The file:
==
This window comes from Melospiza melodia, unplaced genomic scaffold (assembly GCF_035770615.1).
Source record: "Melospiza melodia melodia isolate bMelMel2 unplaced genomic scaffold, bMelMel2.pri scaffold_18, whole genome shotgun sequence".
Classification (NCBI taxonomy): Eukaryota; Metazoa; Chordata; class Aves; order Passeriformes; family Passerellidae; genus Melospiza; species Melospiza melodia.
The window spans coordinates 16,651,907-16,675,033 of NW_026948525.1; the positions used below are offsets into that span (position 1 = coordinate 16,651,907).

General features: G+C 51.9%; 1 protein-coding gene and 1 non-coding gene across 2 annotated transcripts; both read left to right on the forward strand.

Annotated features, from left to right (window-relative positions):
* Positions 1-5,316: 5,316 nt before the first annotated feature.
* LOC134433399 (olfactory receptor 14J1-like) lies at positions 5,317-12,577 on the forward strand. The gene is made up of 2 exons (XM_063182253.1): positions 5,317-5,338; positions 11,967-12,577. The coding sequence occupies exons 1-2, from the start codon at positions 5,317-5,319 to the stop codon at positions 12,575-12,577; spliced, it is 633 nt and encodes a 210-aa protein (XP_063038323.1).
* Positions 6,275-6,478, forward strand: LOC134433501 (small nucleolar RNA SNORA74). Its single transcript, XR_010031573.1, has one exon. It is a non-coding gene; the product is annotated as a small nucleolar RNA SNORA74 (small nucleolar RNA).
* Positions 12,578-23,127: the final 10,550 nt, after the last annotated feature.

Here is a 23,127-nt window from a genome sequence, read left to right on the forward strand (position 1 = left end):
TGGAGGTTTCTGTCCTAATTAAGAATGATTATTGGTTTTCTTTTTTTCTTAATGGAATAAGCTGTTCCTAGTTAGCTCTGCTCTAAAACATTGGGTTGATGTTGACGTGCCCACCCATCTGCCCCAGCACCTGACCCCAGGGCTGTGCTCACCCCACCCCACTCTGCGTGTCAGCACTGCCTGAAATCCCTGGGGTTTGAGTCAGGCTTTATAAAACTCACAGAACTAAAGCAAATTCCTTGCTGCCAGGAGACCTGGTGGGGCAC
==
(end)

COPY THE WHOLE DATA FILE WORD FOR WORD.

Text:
This window comes from Melospiza melodia, unplaced genomic scaffold (assembly GCF_035770615.1).
Source record: "Melospiza melodia melodia isolate bMelMel2 unplaced genomic scaffold, bMelMel2.pri scaffold_18, whole genome shotgun sequence".
Classification (NCBI taxonomy): Eukaryota; Metazoa; Chordata; class Aves; order Passeriformes; family Passerellidae; genus Melospiza; species Melospiza melodia.
The window spans coordinates 16,651,907-16,675,033 of NW_026948525.1; the positions used below are offsets into that span (position 1 = coordinate 16,651,907).

General features: G+C 51.9%; 1 protein-coding gene and 1 non-coding gene across 2 annotated transcripts; both read left to right on the forward strand.

Annotated features, from left to right (window-relative positions):
* Positions 1-5,316: 5,316 nt before the first annotated feature.
* LOC134433399 (olfactory receptor 14J1-like) lies at positions 5,317-12,577 on the forward strand. The gene is made up of 2 exons (XM_063182253.1): positions 5,317-5,338; positions 11,967-12,577. The coding sequence occupies exons 1-2, from the start codon at positions 5,317-5,319 to the stop codon at positions 12,575-12,577; spliced, it is 633 nt and encodes a 210-aa protein (XP_063038323.1).
* Positions 6,275-6,478, forward strand: LOC134433501 (small nucleolar RNA SNORA74). Its single transcript, XR_010031573.1, has one exon. It is a non-coding gene; the product is annotated as a small nucleolar RNA SNORA74 (small nucleolar RNA).
* Positions 12,578-23,127: the final 10,550 nt, after the last annotated feature.

Here is a 23,127-nt window from a genome sequence, read left to right on the forward strand (position 1 = left end):
TGGAGGTTTCTGTCCTAATTAAGAATGATTATTGGTTTTCTTTTTTTCTTAATGGAATAAGCTGTTCCTAGTTAGCTCTGCTCTAAAACATTGGGTTGATGTTGACGTGCCCACCCATCTGCCCCAGCACCTGACCCCAGGGCTGTGCTCACCCCACCCCACTCTGCGTGTCAGCACTGCCTGAAATCCCTGGGGTTTGAGTCAGGCTTTATAAAACTCACAGAACTAAAGCAAATTCCTTGCTGCCAGGAGACCTGGTGGGGCAC